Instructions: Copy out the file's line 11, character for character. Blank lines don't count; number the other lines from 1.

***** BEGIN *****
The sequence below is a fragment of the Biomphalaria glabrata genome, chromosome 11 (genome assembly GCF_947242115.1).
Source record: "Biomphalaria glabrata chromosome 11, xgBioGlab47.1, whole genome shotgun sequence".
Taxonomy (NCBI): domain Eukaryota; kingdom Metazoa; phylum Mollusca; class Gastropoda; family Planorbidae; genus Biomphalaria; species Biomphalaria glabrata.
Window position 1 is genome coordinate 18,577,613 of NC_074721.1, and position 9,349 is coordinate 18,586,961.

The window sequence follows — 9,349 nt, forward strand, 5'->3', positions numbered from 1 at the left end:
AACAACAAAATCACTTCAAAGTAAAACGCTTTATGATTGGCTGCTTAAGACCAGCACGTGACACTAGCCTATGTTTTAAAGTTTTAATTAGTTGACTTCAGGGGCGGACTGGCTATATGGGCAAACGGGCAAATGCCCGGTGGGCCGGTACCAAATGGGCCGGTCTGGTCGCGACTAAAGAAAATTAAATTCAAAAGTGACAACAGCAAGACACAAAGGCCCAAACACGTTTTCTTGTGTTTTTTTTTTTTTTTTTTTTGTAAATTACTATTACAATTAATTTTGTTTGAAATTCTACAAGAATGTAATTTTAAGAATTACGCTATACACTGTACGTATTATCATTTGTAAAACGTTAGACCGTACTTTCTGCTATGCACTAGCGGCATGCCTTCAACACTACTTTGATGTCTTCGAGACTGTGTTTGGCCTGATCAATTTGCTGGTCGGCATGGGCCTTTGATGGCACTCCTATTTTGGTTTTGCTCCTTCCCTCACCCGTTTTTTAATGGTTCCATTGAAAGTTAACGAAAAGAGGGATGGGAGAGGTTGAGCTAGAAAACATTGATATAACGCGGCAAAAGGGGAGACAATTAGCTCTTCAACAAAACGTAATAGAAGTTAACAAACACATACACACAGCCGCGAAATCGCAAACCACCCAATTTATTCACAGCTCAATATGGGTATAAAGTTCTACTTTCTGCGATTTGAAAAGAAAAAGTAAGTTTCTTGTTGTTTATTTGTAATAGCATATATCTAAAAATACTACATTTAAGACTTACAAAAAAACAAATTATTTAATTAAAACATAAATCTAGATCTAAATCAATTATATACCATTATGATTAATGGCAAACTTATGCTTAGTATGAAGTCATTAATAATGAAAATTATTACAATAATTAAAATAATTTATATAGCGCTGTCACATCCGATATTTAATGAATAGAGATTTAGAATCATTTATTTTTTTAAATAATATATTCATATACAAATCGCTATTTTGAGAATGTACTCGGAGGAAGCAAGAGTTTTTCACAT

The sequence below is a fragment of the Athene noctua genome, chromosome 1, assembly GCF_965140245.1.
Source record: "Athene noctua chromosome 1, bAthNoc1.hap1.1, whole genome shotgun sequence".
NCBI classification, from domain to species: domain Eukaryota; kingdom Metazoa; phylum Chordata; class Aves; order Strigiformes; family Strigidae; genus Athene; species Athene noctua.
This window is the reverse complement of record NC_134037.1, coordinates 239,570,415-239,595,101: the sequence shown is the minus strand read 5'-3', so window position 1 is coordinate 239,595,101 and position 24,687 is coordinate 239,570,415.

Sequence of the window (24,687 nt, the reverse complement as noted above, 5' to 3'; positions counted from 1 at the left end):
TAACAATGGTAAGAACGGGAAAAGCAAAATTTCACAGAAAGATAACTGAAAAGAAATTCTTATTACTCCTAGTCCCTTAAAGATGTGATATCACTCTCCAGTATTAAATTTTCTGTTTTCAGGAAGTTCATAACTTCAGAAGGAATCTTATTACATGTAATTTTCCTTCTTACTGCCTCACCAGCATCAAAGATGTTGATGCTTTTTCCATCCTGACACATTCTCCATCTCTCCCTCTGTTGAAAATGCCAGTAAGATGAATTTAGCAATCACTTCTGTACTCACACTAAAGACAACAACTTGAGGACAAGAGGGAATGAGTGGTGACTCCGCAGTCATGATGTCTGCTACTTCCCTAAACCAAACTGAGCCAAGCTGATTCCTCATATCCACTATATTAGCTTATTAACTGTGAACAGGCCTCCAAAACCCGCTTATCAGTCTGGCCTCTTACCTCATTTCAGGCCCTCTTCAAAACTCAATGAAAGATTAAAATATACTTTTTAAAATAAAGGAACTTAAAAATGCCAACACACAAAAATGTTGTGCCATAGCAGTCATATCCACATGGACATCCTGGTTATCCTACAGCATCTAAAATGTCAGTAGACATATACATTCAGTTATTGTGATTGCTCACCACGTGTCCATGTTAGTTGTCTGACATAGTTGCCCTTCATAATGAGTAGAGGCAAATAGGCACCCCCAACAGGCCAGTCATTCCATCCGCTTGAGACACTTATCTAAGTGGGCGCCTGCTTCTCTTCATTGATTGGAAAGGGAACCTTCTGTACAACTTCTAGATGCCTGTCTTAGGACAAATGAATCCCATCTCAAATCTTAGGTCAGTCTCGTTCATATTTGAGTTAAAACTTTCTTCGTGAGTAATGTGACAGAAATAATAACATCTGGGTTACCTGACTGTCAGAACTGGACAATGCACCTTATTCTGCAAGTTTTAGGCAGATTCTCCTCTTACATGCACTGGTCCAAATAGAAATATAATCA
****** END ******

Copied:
Sequence of the window (24,687 nt, the reverse complement as noted above, 5' to 3'; positions counted from 1 at the left end):